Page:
Media

Context is King

We need context to make sense of the mayhem unfolding on the screens and front pages every day

BY Tim Marshall   /  11 January 2017




To understand news reporting we’ve always needed context, and within the news audience there’s always been a thirst for it. That is possibly true now more than ever even if many news outlets are sprinting in the other direction in a jumble of non–contextualized ten things you actually don’t need to know about X ‘listicles’.

For context: ‘Context – the circumstances that form the setting for an event, statement, or idea, and in terms of which it can be fully understood.’

Throughout my reporting career I took that definition as an article of faith. Violence was rarely ‘mindless’, it was usually coldly, brutally, logical, designed to achieve something. Countries rarely ‘lashed out’, they usually acted because of X, Y, and Z, often having considered many options.

For example, the context of Russian interference in Syria is better understood partially within the context of Russian interference in Ukraine. If you have international sanctions against you for annexing Crimea how do you get them lifted? By giving Crimea back to Ukraine?  Not a chance because Russia needs Crimea as it hosts the only deep warm water port Russia has access to – Sebastopol. However, if you are to make yourself indispensable to a solution to the Syrian war, then you may have the solution to getting the sanctions lifted. Furthermore, if you wish to undermine American global hegemony – plant yourself back in the Middle East.

Why does Iran support Assad? In broad-brush terms because Iran is majority Shia, because Assad’s ruling clan are from a Shia offshoot, because Iran’s proxy army in Lebanon (Hezbollah) is Shia, and because if you keep Assad in power you keep the route from Tehran, through Baghdad, via Damascus, to Beirut and the Mediterranean open.

The preceding paragraphs may make some people glaze over, but I’m confident most people who watch/read the news actually want this sort of background information in order to make sense of the mayhem unfolding on the screens and front pages every day. Without context, it’s just another ‘mindless’ explosion, cloud of dust, and wailing siren.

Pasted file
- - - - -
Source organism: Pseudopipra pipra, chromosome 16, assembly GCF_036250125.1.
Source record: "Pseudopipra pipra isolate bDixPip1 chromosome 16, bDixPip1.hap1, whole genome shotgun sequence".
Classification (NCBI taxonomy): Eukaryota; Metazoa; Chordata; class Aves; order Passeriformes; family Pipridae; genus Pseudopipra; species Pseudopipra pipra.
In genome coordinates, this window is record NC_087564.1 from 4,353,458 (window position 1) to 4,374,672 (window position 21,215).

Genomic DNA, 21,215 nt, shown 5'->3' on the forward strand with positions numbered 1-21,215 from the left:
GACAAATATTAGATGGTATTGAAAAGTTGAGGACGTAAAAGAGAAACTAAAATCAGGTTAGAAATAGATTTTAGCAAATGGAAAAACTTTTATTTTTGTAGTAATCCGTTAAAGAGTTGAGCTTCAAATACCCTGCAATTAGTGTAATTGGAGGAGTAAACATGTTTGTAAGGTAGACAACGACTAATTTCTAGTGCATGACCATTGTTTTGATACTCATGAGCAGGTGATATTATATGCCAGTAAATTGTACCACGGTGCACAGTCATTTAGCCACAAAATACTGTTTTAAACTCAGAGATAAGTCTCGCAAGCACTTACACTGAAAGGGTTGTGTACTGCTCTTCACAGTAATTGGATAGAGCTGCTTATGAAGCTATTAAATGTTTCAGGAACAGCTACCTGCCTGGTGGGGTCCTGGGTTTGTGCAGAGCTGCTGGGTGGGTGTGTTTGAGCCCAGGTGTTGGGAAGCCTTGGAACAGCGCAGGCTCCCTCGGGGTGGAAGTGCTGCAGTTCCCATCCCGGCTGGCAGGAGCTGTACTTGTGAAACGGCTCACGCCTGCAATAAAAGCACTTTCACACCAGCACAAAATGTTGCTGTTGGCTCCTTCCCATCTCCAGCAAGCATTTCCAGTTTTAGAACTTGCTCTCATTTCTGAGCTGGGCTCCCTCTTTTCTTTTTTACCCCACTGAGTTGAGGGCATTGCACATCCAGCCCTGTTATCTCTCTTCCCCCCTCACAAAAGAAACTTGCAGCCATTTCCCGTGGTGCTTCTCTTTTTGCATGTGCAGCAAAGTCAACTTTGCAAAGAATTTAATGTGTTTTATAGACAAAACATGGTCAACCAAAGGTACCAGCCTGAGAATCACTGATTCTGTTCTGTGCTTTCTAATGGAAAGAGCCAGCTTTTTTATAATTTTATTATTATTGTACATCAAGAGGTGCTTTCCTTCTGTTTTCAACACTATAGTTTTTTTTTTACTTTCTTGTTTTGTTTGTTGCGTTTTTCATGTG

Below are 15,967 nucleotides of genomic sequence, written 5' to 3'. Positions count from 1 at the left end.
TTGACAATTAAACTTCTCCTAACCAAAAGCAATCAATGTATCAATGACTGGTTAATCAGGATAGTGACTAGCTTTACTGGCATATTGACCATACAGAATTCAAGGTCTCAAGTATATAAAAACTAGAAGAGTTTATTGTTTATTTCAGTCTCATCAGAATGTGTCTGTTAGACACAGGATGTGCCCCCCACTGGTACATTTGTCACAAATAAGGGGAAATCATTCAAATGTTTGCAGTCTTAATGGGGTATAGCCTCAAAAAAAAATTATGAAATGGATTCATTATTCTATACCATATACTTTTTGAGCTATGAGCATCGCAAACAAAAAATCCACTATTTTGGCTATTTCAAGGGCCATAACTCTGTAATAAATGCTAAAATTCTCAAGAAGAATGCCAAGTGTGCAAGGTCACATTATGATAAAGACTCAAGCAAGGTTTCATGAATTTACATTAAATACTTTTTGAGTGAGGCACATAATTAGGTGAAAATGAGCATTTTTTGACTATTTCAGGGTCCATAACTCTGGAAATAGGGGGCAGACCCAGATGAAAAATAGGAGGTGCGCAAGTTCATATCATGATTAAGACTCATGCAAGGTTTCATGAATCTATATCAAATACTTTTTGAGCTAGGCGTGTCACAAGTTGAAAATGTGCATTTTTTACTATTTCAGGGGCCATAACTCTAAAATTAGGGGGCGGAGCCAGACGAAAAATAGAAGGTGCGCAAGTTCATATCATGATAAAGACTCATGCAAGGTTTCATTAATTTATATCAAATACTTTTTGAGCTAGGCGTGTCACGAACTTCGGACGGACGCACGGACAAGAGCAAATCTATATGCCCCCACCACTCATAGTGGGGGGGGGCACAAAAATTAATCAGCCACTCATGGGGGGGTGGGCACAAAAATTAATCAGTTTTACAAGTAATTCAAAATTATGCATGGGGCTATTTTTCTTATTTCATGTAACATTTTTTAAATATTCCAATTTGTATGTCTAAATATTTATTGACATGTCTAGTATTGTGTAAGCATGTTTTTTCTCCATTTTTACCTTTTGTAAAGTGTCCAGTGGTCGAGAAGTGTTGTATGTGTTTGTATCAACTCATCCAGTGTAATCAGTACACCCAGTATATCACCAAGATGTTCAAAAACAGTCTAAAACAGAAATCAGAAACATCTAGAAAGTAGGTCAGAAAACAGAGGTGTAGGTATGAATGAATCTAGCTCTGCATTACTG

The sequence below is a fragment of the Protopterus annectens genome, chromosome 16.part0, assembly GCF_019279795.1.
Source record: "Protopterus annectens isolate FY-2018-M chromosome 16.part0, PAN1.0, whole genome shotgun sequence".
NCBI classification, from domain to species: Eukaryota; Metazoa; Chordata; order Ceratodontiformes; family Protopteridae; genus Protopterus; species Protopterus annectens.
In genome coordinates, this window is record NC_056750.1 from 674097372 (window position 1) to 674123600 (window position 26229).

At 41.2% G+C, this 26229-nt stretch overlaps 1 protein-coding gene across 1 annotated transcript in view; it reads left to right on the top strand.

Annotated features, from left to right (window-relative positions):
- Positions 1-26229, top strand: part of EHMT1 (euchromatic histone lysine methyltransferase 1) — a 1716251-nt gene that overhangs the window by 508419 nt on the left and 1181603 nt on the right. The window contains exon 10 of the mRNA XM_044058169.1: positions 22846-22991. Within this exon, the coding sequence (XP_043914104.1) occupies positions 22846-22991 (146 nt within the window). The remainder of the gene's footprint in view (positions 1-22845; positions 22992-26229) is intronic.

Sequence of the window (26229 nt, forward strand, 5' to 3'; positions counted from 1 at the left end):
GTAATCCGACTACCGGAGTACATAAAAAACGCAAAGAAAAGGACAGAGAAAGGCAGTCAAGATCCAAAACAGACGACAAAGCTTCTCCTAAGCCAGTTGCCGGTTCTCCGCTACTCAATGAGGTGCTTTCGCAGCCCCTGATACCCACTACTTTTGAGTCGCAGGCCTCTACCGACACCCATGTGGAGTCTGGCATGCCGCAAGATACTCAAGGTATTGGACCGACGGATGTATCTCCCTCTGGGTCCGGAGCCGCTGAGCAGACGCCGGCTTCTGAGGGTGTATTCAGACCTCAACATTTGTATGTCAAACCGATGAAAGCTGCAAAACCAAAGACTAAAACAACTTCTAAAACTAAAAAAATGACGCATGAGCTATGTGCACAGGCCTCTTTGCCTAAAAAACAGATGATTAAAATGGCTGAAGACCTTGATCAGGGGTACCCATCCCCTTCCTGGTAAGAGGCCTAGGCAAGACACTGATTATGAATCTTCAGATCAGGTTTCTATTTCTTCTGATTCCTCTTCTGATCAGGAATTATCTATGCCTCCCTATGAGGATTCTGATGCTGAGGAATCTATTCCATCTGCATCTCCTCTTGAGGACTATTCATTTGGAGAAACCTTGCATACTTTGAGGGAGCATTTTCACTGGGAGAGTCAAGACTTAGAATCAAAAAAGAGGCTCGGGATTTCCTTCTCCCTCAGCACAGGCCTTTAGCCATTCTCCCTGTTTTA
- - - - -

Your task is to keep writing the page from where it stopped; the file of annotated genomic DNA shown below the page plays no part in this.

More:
Some may still ask, ‘So what? What does this have to do with me? At one level the answer is John Donne’s – ‘any man’s death diminishes me, because I am involved in mankind’. But if you don’t buy into that version of oneness there is another answer. If Russia, which has annexed part of a sovereign nation state, gets sanctions lifted by bombing Aleppo, it will be emboldened. If it is emboldened and guesses that the USA may be in one of its isolationist phases it may gamble and go for the Baltic States. If it goes for the Baltic States, there is a risk of triggering NATO’s Article 5 at which point the UK goes to war. If NATO does not trigger Article 5 NATO is redundant, in which case, the UK is left on the edge of Europe facing a resurgent Russia with much of the continent so frightened several countries will reluctantly appease it. This is your potential future, this is the potential future of your children, and these are Russia’s nuclear weapons which are pointed at our island.

This type of background information does exist in the media, and some mainstream news outlets do it well, but there seems to be less of it. ITV has shunted its flagship news programme to 10.30 pm to make room for James Corden, the tabloids have fewer foreign stories, foreign news budgets continue to be cut in many organizations.

Where context excels is in media outlets specializing in a particular subject, but that of course attracts specialists. I hope fervently that the mainstream news media can hold its nerve and invest in contextual reporting. This requires a slightly longer format sometimes, it requires, maps, charts, symbols, but what it absolutely does not require is dull, formulaic explanations written in the language of the high priests of international relations or economics. The next time you hear a reporter say ‘laissez faire economics’ in a prime-time news programme ask yourself how many people watching will know what that means, and then write to the programme and ask why they are reporting in French.

Finally, when watching the results of this year’s elections in France, the Netherlands, and Germany, let’s hope the reporters have read their John Donne:

‘No man is an island entire of itself; every man
is a piece of the continent, a part of the main;
if a clod be washed away by the sea, Europe
is the less…’

This article was first published on The What and The Why. You can read the original article, and other great ones like it, here